By Rabbi Dan Lewin
In general, every Torah portion has a connection with the time of the year when it is read. This week’s parasha, Bamidbar, is usually read on the Shabbat before Shavuot. This upcoming festival, which commemorates
G-d’s giving of the Torah to Israel, is called the wedding of Israel to G-d (Taanit 26b).
The basic elements of a wedding are planted within the narrative. There’s the metaphorical proposal: “And now, if you are faithful to keep My covenant, you shall be my treasure out of all peoples, for the entire earth is mine.” (Exodus 19:5). Israel accepts as “all the people replied in unison, ‘All that the Eternal has spoken we shall do!’” (Exodus 19:8) There is a countdown until the big day, a spiritual cleansing in the mikvah, all leading to the climax of uniting under the canopy at the foot of the mountain, which was filled with smoke. The commandments, engraved in stone tablets, are then given as the marriage contract.
On the Shabbat before a Jewish wedding, the groom is customarily called up to the Torah as a preparation. In this sense, Bamidbar is viewed as the main preparation for the day commemorating that special union between G-d and His people, which came through their receiving the Torah.
An infinite union
To better appreciate this powerful but abstract image of a global spiritual wedding, it is helpful to examine the mystical features of the microcosm, the most sacred bond between two individuals that we refer to as “a marriage.” Traditional Jewish weddings take place in two general stages, called kiddushin (betrothal) and nisuin.
This process reflects the idea that that the more potential holiness there is within an event, the more careful preparation is required to reach it. On a simple level, two distinct individuals, with different background and perspectives, join to journey through life together. On a deeper level, marriage is a merging of souls — a heavenly reunion on earth — where the result is far greater than the sum of its parts. Connecting two people, in this case, represents more than “a couple.” The transformation, as the ring meets the bride’s finger under the chuppah, incorporates an aspect of the divine — a union unattainable through human effort.
That’s why the Hebrew word for marriage shares a common root with both “distinctive” and “holy.” The sacred ceremony (with all its stages) is the instrument that produces the possibility for the most complete unity that will evoke eternal blessings, infused within the generations to come.
The weekly marriage
Every meaningful union in Jewish life contains an initial giver and recipient, a (nonliteral) male and female element. And to get to the desired connection, there must be a preparation that creates the proper setting or atmosphere for a deeper, more personal union. As it pertains to the weekly cycle, the six days leading up to Shabbat are the “giver,” the stage in which we toil to arrive at the seventh day of spiritual rest.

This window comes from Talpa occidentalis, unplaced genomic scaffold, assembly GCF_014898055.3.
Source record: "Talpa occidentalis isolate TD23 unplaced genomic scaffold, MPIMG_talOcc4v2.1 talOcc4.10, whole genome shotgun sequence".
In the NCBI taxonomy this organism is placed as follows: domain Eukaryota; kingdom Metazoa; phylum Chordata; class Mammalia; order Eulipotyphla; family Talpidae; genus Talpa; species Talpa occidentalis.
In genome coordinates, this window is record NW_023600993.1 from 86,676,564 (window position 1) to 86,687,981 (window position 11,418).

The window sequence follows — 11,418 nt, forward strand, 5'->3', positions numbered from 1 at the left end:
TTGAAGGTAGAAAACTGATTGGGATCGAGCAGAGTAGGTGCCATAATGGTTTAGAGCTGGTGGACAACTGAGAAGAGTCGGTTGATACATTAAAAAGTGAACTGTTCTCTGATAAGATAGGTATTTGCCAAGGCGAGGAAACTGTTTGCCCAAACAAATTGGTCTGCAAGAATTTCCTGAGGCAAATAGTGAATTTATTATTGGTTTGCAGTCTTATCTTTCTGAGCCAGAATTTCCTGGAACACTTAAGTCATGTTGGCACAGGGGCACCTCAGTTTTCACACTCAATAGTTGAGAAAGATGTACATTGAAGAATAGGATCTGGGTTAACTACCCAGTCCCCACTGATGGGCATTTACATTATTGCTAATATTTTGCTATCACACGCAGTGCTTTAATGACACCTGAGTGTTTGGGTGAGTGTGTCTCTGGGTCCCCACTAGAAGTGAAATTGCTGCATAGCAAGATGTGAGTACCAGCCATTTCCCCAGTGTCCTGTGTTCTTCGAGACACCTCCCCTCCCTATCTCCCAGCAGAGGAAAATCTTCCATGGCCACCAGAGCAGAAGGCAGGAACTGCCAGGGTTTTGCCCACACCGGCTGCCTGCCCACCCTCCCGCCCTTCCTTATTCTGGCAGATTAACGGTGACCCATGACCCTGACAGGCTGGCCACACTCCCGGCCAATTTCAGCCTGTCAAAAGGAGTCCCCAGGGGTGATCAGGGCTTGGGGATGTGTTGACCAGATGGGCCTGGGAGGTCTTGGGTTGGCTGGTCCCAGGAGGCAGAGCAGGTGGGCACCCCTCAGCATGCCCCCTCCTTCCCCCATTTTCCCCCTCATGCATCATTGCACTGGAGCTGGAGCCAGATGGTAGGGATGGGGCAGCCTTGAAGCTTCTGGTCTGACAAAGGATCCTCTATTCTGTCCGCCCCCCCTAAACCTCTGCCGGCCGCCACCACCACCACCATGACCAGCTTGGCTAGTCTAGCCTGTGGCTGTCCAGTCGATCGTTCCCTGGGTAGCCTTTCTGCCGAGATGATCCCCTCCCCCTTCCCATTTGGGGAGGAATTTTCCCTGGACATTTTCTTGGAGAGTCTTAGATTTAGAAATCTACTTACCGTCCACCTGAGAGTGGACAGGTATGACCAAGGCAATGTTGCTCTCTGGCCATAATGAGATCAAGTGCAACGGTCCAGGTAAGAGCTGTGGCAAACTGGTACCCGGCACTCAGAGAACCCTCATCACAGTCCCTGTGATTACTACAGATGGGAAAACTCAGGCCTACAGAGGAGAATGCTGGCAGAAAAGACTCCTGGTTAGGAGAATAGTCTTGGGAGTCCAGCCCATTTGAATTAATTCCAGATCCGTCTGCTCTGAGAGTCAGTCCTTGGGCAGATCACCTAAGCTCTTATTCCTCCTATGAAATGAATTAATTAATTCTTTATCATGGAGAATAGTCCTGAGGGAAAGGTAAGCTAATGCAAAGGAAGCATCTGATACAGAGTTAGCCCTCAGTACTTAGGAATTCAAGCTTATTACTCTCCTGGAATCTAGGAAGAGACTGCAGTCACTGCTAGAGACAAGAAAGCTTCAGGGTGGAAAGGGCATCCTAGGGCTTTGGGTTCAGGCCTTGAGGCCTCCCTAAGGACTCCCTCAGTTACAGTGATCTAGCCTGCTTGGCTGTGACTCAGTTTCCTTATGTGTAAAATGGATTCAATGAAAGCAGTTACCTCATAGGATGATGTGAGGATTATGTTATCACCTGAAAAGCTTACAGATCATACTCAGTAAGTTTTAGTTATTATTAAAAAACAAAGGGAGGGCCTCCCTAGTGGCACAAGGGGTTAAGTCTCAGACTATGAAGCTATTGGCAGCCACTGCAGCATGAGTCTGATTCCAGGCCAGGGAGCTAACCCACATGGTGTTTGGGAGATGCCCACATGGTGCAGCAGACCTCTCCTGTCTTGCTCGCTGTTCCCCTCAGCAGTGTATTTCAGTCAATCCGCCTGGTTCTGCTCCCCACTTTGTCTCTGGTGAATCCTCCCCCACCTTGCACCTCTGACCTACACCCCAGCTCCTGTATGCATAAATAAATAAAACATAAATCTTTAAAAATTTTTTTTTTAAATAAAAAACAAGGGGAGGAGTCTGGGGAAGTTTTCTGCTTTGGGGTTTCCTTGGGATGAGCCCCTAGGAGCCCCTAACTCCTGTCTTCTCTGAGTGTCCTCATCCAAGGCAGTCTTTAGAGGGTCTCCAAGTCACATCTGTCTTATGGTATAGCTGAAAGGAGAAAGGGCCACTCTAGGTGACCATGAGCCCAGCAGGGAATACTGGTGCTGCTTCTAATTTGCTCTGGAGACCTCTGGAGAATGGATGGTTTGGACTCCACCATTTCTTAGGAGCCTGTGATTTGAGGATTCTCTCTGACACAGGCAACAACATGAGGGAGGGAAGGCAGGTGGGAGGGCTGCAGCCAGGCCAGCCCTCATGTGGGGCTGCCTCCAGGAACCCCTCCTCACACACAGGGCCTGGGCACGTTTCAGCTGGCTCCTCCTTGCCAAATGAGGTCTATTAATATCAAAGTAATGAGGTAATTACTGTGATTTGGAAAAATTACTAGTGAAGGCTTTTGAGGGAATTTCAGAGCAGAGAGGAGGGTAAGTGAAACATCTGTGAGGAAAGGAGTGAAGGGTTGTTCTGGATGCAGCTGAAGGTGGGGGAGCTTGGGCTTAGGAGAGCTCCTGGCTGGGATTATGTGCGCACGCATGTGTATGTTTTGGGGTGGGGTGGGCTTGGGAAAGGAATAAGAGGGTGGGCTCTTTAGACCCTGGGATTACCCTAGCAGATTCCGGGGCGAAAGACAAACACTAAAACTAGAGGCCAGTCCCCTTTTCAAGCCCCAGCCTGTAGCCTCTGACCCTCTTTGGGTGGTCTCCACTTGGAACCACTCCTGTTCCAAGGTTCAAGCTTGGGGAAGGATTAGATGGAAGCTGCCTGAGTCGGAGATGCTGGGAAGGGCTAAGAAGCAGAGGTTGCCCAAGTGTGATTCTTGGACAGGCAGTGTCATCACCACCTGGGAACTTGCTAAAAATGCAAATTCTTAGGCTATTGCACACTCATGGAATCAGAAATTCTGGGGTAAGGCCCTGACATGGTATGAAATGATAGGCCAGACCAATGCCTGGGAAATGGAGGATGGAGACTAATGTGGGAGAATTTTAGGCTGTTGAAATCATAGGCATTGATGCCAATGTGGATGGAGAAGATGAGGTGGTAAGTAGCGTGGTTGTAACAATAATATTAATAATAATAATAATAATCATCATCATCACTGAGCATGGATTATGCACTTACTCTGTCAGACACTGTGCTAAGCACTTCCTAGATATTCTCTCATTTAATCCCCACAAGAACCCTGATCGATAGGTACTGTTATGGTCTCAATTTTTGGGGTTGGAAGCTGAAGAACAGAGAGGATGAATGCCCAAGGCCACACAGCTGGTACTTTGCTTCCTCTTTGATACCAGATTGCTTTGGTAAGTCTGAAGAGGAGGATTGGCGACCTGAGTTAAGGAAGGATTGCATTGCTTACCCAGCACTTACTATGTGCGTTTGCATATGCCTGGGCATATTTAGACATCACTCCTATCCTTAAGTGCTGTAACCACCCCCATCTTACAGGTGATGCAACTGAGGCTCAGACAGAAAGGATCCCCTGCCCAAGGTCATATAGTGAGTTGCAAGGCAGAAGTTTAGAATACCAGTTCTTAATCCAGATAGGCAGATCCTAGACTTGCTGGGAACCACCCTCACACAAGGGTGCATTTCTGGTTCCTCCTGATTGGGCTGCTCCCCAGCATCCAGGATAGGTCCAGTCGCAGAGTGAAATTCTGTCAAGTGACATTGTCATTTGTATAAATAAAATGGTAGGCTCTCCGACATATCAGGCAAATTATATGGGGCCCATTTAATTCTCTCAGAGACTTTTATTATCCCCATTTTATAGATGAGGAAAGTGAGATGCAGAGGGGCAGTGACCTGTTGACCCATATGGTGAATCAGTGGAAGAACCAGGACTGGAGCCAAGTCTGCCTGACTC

This seventh day is the recipient, the climax of the week — a product of our six days of effort in earning a living. We can then reflect and devote ourselves to the higher affairs, sanctifying this material world through lighting candles, challah, partaking of a great meal, spending quality family time and community prayer. In this vein, the Talmud remarks that only someone who toils on the eve of the Sabbath (i.e. the days leading up to it) will truly enjoy the fruits on that special day.
But once that happens, Shabbat also becomes the giver — the source of blessings for the coming week. So, the seventh is both the end goal and the beginning of blessing. Mystically, this dual role is secret of the feminine power of malchut, whose deep roots in the system of creation are revealed through the proper union. And once that unification is complete, the interaction switches — she takes the lead. As King Solomon declares (Proverbs 12:4): “A woman of valor is the crown of her husband.” That’s also why, throughout our prayers, Shabbat is repeatedly referred to as “the bride.”
Preparing for the big day
Shifting back to the global marriage on Shavuot, the commandments of the Torah that we received have served as “our life and the length of our days.” Throughout the long and miraculous history of the Jewish people, a nation made up of different races and cultures, dispersed across the world, the spiritual glue — the only constant that has endured — is the distinct mitzvahs.
As we move toward the Shabbat and the festival, we reflect on what we, as individuals and a people, have received and how we can “give back” in the form of increased Torah study, Jewish education and good deeds — causing pride on high.
Rabbi Dan Lewin is director of the nonprofit Maayan Chai Foundation. For information, visit www.maayanchai.org.